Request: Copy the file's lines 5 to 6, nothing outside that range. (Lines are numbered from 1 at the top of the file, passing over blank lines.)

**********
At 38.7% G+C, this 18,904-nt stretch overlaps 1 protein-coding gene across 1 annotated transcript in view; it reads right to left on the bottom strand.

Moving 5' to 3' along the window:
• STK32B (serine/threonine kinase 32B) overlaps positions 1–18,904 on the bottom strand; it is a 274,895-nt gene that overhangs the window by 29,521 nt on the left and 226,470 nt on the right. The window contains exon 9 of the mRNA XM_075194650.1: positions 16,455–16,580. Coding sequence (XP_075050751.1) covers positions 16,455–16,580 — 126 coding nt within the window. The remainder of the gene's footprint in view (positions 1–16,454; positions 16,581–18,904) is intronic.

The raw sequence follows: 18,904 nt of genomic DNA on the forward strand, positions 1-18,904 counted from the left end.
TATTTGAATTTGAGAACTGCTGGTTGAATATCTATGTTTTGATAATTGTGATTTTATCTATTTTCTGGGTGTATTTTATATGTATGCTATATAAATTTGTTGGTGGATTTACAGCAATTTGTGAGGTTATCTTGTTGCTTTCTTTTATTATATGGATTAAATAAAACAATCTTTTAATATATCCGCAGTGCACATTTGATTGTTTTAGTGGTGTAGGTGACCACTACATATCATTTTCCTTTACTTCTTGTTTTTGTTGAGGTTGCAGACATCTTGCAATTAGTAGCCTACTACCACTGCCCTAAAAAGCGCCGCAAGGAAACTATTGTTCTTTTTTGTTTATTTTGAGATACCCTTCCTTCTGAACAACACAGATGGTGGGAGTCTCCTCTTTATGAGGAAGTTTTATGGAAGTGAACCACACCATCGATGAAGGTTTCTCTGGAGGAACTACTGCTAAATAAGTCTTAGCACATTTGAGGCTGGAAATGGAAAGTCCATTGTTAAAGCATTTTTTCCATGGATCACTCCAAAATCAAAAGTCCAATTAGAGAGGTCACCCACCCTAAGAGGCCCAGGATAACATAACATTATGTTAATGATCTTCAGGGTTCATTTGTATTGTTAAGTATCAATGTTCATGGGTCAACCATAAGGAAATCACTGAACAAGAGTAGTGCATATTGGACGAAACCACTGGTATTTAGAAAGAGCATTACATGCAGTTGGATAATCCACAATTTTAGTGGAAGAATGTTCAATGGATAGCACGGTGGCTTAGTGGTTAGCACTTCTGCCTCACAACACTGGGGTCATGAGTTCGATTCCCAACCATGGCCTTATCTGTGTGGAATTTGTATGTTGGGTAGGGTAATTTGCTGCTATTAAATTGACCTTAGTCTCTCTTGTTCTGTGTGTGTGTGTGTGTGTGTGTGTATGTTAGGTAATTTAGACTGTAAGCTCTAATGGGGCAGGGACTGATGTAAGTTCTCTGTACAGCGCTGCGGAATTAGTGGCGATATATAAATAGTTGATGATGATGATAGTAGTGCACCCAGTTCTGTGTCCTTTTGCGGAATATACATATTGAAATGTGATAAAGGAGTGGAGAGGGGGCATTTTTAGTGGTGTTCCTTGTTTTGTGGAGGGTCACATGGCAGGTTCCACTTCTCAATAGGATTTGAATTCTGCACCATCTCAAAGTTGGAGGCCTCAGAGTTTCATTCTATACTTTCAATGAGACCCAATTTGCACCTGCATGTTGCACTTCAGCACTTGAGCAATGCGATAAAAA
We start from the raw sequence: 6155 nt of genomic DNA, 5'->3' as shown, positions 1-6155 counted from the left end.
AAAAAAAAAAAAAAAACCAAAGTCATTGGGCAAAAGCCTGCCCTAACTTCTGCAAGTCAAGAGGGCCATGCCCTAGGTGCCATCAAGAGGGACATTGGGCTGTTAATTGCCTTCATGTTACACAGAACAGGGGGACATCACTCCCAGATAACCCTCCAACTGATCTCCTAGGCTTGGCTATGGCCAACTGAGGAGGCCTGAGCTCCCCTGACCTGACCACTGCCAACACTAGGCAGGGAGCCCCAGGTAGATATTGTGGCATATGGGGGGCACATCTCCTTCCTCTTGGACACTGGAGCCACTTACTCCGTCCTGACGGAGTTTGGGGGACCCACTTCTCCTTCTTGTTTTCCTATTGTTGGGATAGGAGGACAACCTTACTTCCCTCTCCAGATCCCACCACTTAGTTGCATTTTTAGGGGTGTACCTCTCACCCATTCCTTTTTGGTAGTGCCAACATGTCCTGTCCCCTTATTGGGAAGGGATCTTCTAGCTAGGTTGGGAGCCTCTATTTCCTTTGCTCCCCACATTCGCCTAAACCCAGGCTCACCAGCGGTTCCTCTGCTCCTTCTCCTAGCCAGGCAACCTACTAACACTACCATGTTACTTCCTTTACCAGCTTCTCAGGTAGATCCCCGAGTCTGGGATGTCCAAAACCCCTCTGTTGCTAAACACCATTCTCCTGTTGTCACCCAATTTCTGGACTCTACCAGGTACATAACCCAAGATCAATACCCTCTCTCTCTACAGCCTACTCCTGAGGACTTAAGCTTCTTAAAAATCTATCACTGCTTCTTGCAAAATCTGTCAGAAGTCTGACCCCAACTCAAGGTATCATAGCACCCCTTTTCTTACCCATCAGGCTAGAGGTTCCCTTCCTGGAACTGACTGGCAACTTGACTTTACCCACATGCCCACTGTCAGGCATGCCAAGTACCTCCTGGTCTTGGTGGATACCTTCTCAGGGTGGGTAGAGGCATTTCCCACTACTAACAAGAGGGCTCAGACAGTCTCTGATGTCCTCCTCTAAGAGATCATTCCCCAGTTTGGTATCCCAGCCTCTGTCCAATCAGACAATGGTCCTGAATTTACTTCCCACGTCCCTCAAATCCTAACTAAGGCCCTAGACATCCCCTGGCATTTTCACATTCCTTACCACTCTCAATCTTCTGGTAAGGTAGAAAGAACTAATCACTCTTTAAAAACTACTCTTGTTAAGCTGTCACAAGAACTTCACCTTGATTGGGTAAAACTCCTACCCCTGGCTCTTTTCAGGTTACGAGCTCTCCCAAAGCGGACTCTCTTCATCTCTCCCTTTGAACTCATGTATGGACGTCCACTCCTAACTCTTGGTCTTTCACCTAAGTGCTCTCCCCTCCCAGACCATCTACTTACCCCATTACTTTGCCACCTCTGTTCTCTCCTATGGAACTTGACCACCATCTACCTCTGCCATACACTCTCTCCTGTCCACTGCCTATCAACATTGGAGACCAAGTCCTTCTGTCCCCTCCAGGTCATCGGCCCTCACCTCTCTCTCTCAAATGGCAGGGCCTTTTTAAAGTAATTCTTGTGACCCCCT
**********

TATTTGAATTTGAGAACTGCTGGTTGAATATCTATGTTTTGATAATTGTGATTTTATCTATTTTCTGGGTGTATTTTATATGTATGCTATATAAATTTGTTGGTGGATTTACAGCAATTTGTGAGGTTATCTTGTTGCTTTCTTTTATTATATGGATTAAATAAAACAATCTTTTAATATATCCGCAGTGCACATTTGATTGTTTTAGTGGTGTAGGTGACCACTACATATCATTTTCCTTTACTTCTTGTTTTTGTTGAGGTTGCAGACATCTTGCAATTAGTAGCCTACTACCACTGCCCTAAAAAGCGCCGCAAGGAAACTATTGTTCTTTTTTGTTTATTTTGAGATACCCTTCCTTCTGAACAACACAGATGGTGGGAGTCTCCTCTTTATGAGGAAGTTTTATGGAAGTGAACCACACCATCGATGAAGGTTTCTCTGGAGGAACTACTGCTAAATAAGTCTTAGCACATTTGAGGCTGGAAATGGAAAGTCCATTGTTAAAGCATTTTTTCCATGGATCACTCCAAAATCAAAAGTCCAATTAGAGAGGTCACCCACCCTAAGAGGCCCAGGATAACATAACATTATGTTAATGATCTTCAGGGTTCATTTGTATTGTTAAGTATCAATGTTCATGGGTCAACCATAAGGAAATCACTGAACAAGAGTAGTGCATATTGGACGAAACCACTGGTATTTAGAAAGAGCATTACATGCAGTTGGATAATCCACAATTTTAGTGGAAGAATGTTCAATGGATAGCACGGTGGCTTAGTGGTTAGCACTTCTGCCTCACAACACTGGGGTCATGAGTTCGATTCCCAACCATGGCCTTATCTGTGTGGAATTTGTATGTTGGGTAGGGTAATTTGCTGCTATTAAATTGACCTTAGTCTCTCTTGTTCTGTGTGTGTGTGTGTGTGTGTGTGTATGTTAGGTAATTTAGACTGTAAGCTCTAATGGGGCAGGGACTGATGTAAGTTCTCTGTACAGCGCTGCGGAATTAGTGGCGATATATAAATAGTTGATGATGATGATAGTAGTGCACCCAGTTCTGTGTCCTTTTGCGGAATATACATATTGAAATGTGATAAAGGAGTGGAGAGGGGGCATTTTTAGTGGTGTTCCTTGTTTTGTGGAGGGTCACATGGCAGGTTCCACTTCTCAATAGGATTTGAATTCTGCACCATCTCAAAGTTGGAGGCCTCAGAGTTTCATTCTATACTTTCAATGAGACCCAATTTGCACCTGCATGTTGCACTTCAGCACTTGAGCAATGCGATAAAAA
We start from the raw sequence: 6155 nt of genomic DNA, 5'->3' as shown, positions 1-6155 counted from the left end.